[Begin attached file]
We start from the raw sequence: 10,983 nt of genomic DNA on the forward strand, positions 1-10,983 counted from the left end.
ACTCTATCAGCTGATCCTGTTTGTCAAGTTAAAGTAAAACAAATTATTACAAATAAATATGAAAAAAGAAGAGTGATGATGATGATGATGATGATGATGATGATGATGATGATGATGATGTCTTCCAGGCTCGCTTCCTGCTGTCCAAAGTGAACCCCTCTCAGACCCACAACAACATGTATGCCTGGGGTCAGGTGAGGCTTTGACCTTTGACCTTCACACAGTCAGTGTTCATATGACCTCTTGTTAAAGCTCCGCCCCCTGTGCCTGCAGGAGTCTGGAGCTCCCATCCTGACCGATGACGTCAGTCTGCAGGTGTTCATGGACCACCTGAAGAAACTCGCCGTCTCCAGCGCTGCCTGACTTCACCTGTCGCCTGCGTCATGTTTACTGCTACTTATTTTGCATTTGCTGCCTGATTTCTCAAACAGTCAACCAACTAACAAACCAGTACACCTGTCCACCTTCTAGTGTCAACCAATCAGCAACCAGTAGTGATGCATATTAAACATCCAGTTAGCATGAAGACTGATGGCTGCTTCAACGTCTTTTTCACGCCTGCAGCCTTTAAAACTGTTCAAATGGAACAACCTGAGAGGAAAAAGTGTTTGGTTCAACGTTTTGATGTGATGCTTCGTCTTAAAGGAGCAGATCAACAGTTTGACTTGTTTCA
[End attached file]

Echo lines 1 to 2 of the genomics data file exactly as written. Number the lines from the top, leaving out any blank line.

We start from the raw sequence: 10,983 nt of genomic DNA on the forward strand, positions 1-10,983 counted from the left end.
ACTCTATCAGCTGATCCTGTTTGTCAAGTTAAAGTAAAACAAATTATTACAAATAAATATGAAAAAAGAAGAGTGATGATGATGATGATGATGATGATGATGATGATGATGATGATGATGTCTTCCAGGCTCGCTTCCTGCTGTCCAAAGTGAACCCCTCTCAGACCCACAACAACATGTATGCCTGGGGTCAGGTGAGGCTTTGACCTTTGACCTTCACACAGTCAGTGTTCATATGACCTCTTGTTAAAGCTCCGCCCCCTGTGCCTGCAGGAGTCTGGAGCTCCCATCCTGACCGATGACGTCAGTCTGCAGGTGTTCATGGACCACCTGAAGAAACTCGCCGTCTCCAGCGCTGCCTGACTTCACCTGTCGCCTGCGTCATGTTTACTGCTACTTATTTTGCATTTGCTGCCTGATTTCTCAAACAGTCAACCAACTAACAAACCAGTACACCTGTCCACCTTCTAGTGTCAACCAATCAGCAACCAGTAGTGATGCATATTAAACATCCAGTTAGCATGAAGACTGATGGCTGCTTCAACGTCTTTTTCACGCCTGCAGCCTTTAAAACTGTTCAAATGGAACAACCTGAGAGGAAAAAGTGTTTGGTTCAACGTTTTGATGTGATGCTTCGTCTTAAAGGAGCAGATCAACAGTTTGACTTGTTTCA